Among the many wonders of Werner Herzog’s Encounters at the End of the World are underwater creepy-crawlies that suggest mutant gene splices of starfish and spiders. To the unwashed, those prickly and wily creatures might seem wondrous—not unlike the work of art-world staple Louise Bourgeois, who is the subject of Marion Cajori and Amei Wallach’s documentary film Louise Bourgeois: The Spider, the Mistress and the Tangerine, which arrives in New York City on the eve of the artist’s Guggenheim retrospective. Famous for her “cells” and large-scale sculptures of spiders, Bourgeois was the first woman to be honored with a major retrospective at the Museum of Modern Art. That was 1982. More than 25 years later, she’s still plying her trade, and to Cajori and Wallach she elaborates on the aggression that she brings to her work, her fear of being terrified, and the struggle of women to convey likeability while still playing themselves. The woman has a flair for poetic self-examination that never feels forced, even when she slyly reveals that her emotions are her demons, which she declaims are inappropriate to her size. The film combines archival media footage with personal observation and taking-head interviews to provide a pleasing portrait of Bourgeois, but Cajori and Wallach’s mode of observation feels cootish—which is a word you should hesitate applying to the spry Bourgeois, now 96. Frequently roving around and taking awe at Bourgeois’s massive artwork, the filmmakers may understand the artist as a woman and a living creature but they often treat her as if she herself were a museum piece.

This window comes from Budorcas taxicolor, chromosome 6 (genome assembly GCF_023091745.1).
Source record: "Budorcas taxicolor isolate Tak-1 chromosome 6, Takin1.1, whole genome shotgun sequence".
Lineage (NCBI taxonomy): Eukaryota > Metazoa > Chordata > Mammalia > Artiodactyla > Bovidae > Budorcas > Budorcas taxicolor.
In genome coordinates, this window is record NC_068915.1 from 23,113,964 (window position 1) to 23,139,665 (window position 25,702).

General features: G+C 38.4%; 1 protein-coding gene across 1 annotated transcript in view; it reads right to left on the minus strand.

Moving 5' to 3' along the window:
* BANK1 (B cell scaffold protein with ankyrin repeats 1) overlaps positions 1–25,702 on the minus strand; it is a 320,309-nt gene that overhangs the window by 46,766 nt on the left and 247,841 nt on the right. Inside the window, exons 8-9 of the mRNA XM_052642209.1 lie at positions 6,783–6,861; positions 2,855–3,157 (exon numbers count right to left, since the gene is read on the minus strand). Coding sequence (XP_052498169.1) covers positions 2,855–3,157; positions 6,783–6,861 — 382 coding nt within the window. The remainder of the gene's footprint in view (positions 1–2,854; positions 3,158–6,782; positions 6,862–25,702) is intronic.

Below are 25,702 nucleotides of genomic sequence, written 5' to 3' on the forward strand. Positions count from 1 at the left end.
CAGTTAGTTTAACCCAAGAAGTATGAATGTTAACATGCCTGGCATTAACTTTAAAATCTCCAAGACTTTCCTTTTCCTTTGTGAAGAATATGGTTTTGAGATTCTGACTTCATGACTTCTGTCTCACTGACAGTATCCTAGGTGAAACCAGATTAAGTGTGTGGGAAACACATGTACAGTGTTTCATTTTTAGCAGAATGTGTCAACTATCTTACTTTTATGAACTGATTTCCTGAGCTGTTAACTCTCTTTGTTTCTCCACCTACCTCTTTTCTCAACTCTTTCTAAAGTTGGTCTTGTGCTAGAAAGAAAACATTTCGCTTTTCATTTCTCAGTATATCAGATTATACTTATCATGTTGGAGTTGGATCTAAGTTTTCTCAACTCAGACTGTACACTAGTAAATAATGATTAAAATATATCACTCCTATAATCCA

- 99 min
- Marion Cajori, Amei Wallach
- Louise Bourgeois, Pandora Tabatabai Asbaghi, Jean-Louis Bourgeois, Jerry Gorovoy, Guerilla Girls, Charlotta Kotik, Frances Morris, Robert Morris, Robert Storr, Deborah Wye
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